The Independent Voice of Southern Methodist University Since 1915

The Daily Campus

The Daily Campus

The Independent Voice of Southern Methodist University Since 1915

The Daily Campus

The Independent Voice of Southern Methodist University Since 1915

The Daily Campus


Falling Man: a nightmare retold

On a September morning ten years ago our world caught on fire.

The attacks on Sept. 11, 2001 shook America to its core and things would never be the same.

For the past 10 years novelists and poets have written about the events of that morning.

In his 2007 novel “Falling Man,” Don Delillo asks “what now?”

After such a tragic event, how do people return to “normal?” Can we ever be who we once were?

The novel follows Keith Neudecker. Keith is a lawyer in one of the towers when the planes hit. He escapes the wreckage and makes his way to the home he once shared with his estranged wife Liane and their young son, Justin.

The narrative follows this small family as they try to reconcile, forgive and bring their lives back to some kind of order.

The novel is not just concerned with the small family.

Throughout the book there are small sections that focus on the life of one of the terrorists.

These parts trace the attackers from Germany to the Hudson corridor. These moments give a look into the minds and actions of the terrorists before the attack.

Delillo’s descriptions, especially those of the attack itself, are incredible. He knows how to paint a picture with words and the dreamlike quality of the story is amplified by his descriptions.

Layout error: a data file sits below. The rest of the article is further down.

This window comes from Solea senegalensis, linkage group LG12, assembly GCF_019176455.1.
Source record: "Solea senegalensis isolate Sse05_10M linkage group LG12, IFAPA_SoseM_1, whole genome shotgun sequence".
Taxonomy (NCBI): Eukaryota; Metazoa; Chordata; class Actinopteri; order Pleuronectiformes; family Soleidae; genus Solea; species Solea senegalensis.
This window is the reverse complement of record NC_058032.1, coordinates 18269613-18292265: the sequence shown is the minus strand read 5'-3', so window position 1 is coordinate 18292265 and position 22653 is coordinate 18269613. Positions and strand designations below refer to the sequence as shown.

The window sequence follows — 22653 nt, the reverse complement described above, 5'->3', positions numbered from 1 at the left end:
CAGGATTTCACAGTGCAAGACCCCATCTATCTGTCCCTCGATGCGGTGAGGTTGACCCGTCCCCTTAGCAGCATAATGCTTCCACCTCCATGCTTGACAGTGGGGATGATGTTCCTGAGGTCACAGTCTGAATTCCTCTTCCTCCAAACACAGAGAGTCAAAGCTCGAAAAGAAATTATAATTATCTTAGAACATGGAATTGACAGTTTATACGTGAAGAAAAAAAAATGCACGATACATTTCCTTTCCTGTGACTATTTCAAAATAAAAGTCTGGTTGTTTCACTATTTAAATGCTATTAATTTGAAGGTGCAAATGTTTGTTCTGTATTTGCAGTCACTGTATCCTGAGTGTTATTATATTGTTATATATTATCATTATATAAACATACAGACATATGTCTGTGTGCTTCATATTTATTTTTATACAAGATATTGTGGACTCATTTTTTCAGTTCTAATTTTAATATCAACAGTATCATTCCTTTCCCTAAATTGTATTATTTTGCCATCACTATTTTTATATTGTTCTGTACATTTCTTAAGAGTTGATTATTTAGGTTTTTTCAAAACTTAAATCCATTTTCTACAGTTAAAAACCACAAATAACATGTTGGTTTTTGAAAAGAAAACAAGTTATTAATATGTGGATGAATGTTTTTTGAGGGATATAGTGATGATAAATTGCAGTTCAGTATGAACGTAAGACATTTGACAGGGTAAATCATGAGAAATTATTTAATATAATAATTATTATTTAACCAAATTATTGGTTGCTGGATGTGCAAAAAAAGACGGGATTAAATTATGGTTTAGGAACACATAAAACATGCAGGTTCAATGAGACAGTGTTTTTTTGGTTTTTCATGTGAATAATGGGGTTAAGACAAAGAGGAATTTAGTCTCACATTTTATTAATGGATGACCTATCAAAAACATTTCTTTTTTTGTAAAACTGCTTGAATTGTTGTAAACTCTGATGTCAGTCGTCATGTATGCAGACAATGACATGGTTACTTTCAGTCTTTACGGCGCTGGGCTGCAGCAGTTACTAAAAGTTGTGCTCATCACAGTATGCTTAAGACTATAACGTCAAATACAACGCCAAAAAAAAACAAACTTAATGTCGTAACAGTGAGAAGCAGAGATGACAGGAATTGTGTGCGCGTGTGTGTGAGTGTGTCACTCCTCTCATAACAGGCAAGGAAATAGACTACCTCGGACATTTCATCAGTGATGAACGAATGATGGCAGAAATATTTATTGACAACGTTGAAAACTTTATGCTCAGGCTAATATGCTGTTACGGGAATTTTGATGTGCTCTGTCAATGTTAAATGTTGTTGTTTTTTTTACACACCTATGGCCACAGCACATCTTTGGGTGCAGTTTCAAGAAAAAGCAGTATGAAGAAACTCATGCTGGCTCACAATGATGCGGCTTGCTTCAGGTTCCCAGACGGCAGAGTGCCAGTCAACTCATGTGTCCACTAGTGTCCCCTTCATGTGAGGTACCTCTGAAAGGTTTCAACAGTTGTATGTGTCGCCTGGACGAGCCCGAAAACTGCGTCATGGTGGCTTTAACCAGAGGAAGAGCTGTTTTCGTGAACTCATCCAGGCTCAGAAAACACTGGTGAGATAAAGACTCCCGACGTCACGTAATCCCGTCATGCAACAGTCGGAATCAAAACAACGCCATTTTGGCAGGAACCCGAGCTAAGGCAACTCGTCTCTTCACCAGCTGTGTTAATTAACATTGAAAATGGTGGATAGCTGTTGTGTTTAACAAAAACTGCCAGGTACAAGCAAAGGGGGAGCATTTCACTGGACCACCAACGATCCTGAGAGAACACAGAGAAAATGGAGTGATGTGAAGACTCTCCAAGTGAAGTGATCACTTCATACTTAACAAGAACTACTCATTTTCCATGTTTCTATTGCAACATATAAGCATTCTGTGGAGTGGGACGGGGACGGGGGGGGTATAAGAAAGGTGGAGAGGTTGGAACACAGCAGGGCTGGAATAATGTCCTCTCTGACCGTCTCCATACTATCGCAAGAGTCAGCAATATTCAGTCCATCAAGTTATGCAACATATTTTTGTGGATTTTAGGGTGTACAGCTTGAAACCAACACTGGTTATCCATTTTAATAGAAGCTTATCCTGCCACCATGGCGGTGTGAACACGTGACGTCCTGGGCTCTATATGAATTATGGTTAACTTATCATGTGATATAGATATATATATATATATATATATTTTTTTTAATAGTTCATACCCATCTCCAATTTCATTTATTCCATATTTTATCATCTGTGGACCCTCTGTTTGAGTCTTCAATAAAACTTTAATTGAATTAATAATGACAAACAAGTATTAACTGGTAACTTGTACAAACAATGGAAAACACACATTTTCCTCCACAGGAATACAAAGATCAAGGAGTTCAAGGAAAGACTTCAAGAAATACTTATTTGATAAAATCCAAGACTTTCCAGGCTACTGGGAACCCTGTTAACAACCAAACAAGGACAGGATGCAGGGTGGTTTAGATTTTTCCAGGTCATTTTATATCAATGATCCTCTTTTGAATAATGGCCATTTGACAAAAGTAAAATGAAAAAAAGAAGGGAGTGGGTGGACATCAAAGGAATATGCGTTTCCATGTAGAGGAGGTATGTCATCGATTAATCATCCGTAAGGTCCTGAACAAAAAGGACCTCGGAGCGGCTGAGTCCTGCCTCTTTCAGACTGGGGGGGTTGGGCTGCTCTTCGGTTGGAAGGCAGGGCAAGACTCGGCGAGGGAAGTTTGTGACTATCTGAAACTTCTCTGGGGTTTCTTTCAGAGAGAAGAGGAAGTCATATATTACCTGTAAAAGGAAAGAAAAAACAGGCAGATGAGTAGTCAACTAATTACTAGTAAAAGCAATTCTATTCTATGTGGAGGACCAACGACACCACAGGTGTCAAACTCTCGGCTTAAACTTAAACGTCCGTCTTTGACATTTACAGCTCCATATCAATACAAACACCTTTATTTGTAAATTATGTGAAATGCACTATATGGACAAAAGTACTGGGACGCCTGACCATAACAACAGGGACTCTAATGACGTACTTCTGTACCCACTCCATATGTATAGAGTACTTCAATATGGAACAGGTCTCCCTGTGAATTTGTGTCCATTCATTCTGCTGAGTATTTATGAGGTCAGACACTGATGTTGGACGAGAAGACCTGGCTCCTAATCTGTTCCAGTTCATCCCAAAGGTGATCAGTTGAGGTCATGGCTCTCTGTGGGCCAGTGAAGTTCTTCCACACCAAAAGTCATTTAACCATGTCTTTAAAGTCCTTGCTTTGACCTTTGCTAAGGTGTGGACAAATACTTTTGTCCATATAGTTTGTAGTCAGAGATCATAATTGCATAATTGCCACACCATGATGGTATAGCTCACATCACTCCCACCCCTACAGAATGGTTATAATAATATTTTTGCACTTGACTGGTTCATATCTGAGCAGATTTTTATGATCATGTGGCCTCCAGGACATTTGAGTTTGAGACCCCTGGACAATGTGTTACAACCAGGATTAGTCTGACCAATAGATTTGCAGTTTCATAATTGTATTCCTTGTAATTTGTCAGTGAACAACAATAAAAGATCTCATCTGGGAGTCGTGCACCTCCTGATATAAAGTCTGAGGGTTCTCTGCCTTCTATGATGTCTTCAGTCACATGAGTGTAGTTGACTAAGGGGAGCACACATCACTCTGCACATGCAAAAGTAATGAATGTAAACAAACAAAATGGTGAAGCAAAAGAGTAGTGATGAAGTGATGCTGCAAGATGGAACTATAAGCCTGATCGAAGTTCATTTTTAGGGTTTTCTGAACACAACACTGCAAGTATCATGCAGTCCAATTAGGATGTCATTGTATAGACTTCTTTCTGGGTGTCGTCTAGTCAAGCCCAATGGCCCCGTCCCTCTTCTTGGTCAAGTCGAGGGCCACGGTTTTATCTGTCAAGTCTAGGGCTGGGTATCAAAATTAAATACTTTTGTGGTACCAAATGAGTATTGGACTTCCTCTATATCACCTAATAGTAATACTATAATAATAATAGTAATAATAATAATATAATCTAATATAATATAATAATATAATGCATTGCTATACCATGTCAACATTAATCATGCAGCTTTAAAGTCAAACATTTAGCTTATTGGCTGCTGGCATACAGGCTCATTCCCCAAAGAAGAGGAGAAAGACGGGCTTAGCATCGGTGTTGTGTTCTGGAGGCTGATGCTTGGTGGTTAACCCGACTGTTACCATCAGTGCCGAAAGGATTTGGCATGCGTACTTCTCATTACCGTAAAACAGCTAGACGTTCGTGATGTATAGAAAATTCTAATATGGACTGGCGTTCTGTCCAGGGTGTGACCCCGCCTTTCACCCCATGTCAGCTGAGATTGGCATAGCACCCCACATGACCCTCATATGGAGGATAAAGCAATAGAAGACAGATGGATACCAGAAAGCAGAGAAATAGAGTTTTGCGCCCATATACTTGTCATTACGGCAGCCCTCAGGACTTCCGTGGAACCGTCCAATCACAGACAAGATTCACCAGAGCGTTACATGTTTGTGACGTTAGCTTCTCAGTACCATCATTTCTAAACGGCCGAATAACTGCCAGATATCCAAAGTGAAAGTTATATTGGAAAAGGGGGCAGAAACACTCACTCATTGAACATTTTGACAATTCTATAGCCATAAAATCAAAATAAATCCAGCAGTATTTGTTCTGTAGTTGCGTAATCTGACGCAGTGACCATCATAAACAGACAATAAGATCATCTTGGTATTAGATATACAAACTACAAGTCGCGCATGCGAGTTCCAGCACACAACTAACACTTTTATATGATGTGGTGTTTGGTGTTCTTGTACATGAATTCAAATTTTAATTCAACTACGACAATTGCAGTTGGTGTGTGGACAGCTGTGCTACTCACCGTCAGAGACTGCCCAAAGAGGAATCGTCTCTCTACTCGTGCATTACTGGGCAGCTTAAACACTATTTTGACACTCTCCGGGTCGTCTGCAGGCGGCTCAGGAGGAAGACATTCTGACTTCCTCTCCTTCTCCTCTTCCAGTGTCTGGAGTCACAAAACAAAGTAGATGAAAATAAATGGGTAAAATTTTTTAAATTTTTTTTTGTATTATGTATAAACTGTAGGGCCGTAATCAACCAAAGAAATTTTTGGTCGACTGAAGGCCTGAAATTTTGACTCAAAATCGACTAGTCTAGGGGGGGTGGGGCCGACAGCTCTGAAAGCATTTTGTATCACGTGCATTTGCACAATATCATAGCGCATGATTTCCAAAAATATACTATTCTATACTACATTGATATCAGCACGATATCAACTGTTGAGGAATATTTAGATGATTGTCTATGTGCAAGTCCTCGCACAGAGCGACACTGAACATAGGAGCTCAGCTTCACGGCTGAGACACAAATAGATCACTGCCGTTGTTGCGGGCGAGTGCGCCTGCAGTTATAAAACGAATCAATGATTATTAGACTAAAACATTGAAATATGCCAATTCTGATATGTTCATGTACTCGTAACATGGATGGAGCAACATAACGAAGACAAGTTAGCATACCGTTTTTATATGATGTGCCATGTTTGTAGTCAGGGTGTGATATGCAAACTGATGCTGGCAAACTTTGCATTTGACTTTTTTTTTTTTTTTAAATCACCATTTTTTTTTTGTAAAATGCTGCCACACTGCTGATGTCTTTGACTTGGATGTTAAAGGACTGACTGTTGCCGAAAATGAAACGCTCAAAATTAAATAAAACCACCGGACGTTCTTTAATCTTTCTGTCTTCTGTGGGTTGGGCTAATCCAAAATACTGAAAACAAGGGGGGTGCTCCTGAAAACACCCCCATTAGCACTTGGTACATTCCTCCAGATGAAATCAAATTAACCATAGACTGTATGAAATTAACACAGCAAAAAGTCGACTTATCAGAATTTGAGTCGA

The book reads like a partially remembered dream. A nightmare retold like an attempt to ensure that the events only happened in the sleeper’s mind. Memory is mixed with the present as the characters try to come to terms with what happened. Nightmarish descriptions are the only way to describe the events of that day, and the novelist expertly weaves the real and the surreal.

The dialogue is predominantly unemotional, back and forths that denote an overall sense of cold numbness. These conversations make the book drag in some places and they can be hard to follow.

However, they also help emphasize the book’s atmosphere of life in turmoil. They make the characters that are speaking seem detached and unsure of what their words really mean.

The dialogue and descriptive imagery make this novel unique. This book invites the reader into the nightmare of that day so long ago.

Delillo’s “Falling Man” is one of many novels about Sept. 11. Another interesting novel about the attacks is Jonathan Safran Foer’s “Extremely Loud and Incredibly Close” is a book about the time after Sept. 11 from the perspective of a young boy whose father died in the attacks.

That morning in September so long ago has been seared into the American literary landscape and will remain part of it for centuries to come.

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